In May 2023, the Joffe Trust convened a two-day conference on the next steps to tackle economic crime in the UK. We were delighted to partner with Wilton Park and the Open Society Foundations.
50 senior figures came together from the most relevant sectors, including: key government departments, the private sector, regulators, law enforcement, academics and civil society. Collectively, they brought decades of experience and insight into the issues.
The lively discussion and powerful conclusions are summed up in this report. The highlights are:
The UK has made substantial progress recently in the fight against economic crime. The new Economic Crime Plan and Economic Crime laws have the potential to fix long standing issues.
However, the system as a whole is inadequate in proportion to the harm. It remains fragmented, chronically underfunded in some parts, vastly expensive in others and insufficiently effective.
There is collective ambition for bold reforms to create a more efficient and effective system. This could be achieved through two areas of work.
- First, achieve the most from the new Plan and laws, by supporting the best possible implementation. For instance, this includes helping develop robust and creative strategies for data sharing, and staffing.
- Second, develop the next generation of reforms to restructure the UK’s response to economic crime. This requires stronger vision, leadership, funding & political support.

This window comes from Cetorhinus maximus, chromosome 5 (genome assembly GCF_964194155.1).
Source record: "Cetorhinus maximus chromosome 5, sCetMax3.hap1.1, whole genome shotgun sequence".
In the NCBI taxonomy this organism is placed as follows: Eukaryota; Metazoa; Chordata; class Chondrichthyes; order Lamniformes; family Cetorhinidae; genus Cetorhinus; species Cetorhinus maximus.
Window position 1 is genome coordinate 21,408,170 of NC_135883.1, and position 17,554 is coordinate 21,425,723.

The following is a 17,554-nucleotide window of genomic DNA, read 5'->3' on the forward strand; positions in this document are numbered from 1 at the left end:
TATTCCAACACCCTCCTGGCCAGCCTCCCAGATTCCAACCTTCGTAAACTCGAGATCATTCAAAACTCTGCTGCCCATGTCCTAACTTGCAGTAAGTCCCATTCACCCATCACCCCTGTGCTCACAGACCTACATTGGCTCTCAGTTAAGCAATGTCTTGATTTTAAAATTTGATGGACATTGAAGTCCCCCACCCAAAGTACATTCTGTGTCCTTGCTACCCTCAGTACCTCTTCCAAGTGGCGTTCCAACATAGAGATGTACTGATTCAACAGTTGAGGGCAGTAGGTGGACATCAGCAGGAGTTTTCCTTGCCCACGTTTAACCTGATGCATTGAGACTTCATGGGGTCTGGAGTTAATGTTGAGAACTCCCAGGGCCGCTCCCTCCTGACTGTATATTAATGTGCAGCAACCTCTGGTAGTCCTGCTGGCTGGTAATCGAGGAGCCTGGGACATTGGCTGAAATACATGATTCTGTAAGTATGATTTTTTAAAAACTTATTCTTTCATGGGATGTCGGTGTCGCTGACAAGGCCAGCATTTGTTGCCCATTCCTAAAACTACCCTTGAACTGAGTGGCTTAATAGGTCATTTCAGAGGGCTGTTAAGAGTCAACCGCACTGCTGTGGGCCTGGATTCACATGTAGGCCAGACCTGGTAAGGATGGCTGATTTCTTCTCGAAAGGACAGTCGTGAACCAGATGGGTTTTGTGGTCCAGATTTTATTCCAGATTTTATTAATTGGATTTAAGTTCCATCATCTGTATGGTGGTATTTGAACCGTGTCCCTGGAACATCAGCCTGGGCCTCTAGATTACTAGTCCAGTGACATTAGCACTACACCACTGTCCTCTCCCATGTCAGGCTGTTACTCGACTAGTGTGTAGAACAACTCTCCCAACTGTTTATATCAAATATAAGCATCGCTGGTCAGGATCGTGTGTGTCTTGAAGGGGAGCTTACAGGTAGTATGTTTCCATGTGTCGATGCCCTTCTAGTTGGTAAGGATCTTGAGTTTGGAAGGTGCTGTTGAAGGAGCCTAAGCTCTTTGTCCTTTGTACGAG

Multi-stakeholder engagement can help turbo charge and improve both of these areas. There was significant appetite to continue the dialogue and work together to drive progress.
Here at the Joffe Trust, we are considering what we should do next. We look forward to continuing to support civil society. We are keen to help the wider network grow, diversify and continue to learn from each other. We may be able to add value by convening multi-sector discussion on emerging priorities like:
- Leveraging professional ethics across professions,
- Identifying priorities for academic research (potentially linked to outcome goals for the system as a whole),
- Strengthening the narrative and political engagement,
- Changing the norm from financial secrecy to transparency (with privacy protections) by default,
- Practical approaches to develop next generation reforms.
We would welcome any thoughts you might have. Please don’t hesitate to get in touch.